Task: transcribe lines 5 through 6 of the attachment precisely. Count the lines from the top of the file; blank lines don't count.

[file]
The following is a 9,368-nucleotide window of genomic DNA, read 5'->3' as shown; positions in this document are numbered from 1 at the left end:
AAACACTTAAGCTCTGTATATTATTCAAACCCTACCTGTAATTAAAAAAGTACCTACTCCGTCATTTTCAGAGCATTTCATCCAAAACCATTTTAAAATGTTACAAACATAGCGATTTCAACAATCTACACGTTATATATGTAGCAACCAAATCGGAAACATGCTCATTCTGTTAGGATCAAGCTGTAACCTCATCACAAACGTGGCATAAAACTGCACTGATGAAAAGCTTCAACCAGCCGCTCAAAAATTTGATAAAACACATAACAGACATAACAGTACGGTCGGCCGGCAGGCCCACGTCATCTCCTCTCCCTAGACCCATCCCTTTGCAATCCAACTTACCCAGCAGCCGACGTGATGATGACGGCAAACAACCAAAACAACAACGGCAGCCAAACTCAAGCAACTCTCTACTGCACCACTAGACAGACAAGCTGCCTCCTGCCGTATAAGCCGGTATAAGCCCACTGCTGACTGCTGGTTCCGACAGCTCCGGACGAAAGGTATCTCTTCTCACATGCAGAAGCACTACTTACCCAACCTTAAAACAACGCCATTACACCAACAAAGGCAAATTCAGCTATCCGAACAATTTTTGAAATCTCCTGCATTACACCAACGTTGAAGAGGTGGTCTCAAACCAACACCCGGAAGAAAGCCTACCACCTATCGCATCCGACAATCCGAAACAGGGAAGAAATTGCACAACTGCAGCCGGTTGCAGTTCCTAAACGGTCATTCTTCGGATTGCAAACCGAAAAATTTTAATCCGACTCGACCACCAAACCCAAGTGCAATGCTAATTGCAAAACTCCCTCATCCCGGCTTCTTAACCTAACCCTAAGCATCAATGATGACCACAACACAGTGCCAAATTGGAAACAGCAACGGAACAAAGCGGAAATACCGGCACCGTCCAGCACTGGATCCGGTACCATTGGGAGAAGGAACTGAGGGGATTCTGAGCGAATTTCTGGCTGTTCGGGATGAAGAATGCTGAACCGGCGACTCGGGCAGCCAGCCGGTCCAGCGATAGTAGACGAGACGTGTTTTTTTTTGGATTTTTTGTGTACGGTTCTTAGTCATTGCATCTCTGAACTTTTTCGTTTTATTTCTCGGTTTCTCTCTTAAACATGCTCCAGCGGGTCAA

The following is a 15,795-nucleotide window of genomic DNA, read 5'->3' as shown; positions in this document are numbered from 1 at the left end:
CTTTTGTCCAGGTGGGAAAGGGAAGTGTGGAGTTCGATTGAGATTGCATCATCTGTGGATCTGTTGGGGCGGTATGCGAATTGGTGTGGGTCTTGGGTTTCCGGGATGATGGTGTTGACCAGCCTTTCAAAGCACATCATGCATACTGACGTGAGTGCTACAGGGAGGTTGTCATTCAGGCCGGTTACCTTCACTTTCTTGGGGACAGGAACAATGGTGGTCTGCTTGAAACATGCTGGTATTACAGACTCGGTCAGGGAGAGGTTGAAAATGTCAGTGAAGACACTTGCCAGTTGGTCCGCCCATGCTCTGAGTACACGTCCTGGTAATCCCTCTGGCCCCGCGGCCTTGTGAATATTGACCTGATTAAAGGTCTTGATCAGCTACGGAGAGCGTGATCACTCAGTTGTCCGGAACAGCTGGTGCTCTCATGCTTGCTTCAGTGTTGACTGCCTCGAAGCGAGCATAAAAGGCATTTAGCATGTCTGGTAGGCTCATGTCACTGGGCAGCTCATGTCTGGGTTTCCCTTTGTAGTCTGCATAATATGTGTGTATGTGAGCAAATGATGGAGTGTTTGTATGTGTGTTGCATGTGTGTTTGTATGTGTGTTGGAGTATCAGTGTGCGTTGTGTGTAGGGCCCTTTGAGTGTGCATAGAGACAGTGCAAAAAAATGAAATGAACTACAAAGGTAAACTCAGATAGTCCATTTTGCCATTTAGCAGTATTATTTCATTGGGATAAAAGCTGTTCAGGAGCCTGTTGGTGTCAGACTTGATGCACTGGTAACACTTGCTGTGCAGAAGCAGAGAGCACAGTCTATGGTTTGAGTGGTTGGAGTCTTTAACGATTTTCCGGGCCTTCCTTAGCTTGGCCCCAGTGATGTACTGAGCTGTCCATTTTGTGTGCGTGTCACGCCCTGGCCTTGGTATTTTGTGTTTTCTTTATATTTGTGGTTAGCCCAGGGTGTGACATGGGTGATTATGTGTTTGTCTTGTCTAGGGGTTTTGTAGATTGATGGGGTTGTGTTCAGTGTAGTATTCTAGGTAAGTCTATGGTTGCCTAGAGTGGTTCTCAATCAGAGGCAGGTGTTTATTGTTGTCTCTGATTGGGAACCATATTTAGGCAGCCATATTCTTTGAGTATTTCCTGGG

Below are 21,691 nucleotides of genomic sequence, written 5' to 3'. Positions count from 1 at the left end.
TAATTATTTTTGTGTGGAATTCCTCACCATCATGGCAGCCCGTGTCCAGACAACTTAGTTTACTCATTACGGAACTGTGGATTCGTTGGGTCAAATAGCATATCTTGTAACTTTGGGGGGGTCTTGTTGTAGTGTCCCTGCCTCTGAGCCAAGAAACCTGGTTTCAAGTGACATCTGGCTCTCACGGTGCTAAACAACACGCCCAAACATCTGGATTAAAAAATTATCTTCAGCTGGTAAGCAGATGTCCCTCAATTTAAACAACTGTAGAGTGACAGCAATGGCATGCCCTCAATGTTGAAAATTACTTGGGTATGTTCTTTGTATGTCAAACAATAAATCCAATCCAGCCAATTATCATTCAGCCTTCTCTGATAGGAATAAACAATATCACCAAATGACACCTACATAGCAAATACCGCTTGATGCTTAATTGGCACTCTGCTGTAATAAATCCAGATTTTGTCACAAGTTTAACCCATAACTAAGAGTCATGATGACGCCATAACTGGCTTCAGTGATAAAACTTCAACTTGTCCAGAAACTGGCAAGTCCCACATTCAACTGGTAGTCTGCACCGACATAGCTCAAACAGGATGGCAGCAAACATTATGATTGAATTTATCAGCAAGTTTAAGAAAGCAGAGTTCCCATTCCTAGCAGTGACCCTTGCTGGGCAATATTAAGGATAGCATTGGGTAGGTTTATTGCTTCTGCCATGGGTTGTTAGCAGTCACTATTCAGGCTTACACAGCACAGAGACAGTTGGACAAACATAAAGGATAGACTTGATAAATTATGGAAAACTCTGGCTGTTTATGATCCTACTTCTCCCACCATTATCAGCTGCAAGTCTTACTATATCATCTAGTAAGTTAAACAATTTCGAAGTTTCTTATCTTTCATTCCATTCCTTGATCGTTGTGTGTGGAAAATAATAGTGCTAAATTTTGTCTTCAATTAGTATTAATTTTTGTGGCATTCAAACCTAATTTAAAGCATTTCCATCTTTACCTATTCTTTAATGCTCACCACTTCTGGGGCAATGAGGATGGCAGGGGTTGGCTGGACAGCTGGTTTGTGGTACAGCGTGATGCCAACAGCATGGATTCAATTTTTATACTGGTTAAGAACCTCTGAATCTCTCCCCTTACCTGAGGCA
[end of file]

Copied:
Below are 21,691 nucleotides of genomic sequence, written 5' to 3'. Positions count from 1 at the left end.
TAATTATTTTTGTGTGGAATTCCTCACCATCATGGCAGCCCGTGTCCAGACAACTTAGTTTACTCATTACGGAACTGTGGATTCGTTGGGTCAAATAGCATATCTTGTAACTTTGGGGGGGTCTTGTTGTAGTGTCCCTGCCTCTGAGCCAAGAAACCTGGTTTCAAGTGACATCTGGCTCTCACGGTGCTAAACAACACGCCCAAACATCTGGATTAAAAAATTATCTTCAGCTGGTAAGCAGATGTCCCTCAATTTAAACAACTGTAGAGTGACAGCAATGGCATGCCCTCAATGTTGAAAATTACTTGGGTATGTTCTTTGTATGTCAAACAATAAATCCAATCCAGCCAATTATCATTCAGCCTTCTCTGATAGGAATAAACAATATCACCAAATGACACCTACATAGCAAATACCGCTTGATGCTTAATTGGCACTCTGCTGTAATAAATCCAGATTTTGTCACAAGTTTAACCCATAACTAAGAGTCATGATGACGCCATAACTGGCTTCAGTGATAAAACTTCAACTTGTCCAGAAACTGGCAAGTCCCACATTCAACTGGTAGTCTGCACCGACATAGCTCAAACAGGATGGCAGCAAACATTATGATTGAATTTATCAGCAAGTTTAAGAAAGCAGAGTTCCCATTCCTAGCAGTGACCCTTGCTGGGCAATATTAAGGATAGCATTGGGTAGGTTTATTGCTTCTGCCATGGGTTGTTAGCAGTCACTATTCAGGCTTACACAGCACAGAGACAGTTGGACAAACATAAAGGATAGACTTGATAAATTATGGAAAACTCTGGCTGTTTATGATCCTACTTCTCCCACCATTATCAGCTGCAAGTCTTACTATATCATCTAGTAAGTTAAACAATTTCGAAGTTTCTTATCTTTCATTCCATTCCTTGATCGTTGTGTGTGGAAAATAATAGTGCTAAATTTTGTCTTCAATTAGTATTAATTTTTGTGGCATTCAAACCTAATTTAAAGCATTTCCATCTTTACCTATTCTTTAATGCTCACCACTTCTGGGGCAATGAGGATGGCAGGGGTTGGCTGGACAGCTGGTTTGTGGTACAGCGTGATGCCAACAGCATGGATTCAATTTTTATACTGGTTAAGAACCTCTGAATCTCTCCCCTTACCTGAGGCA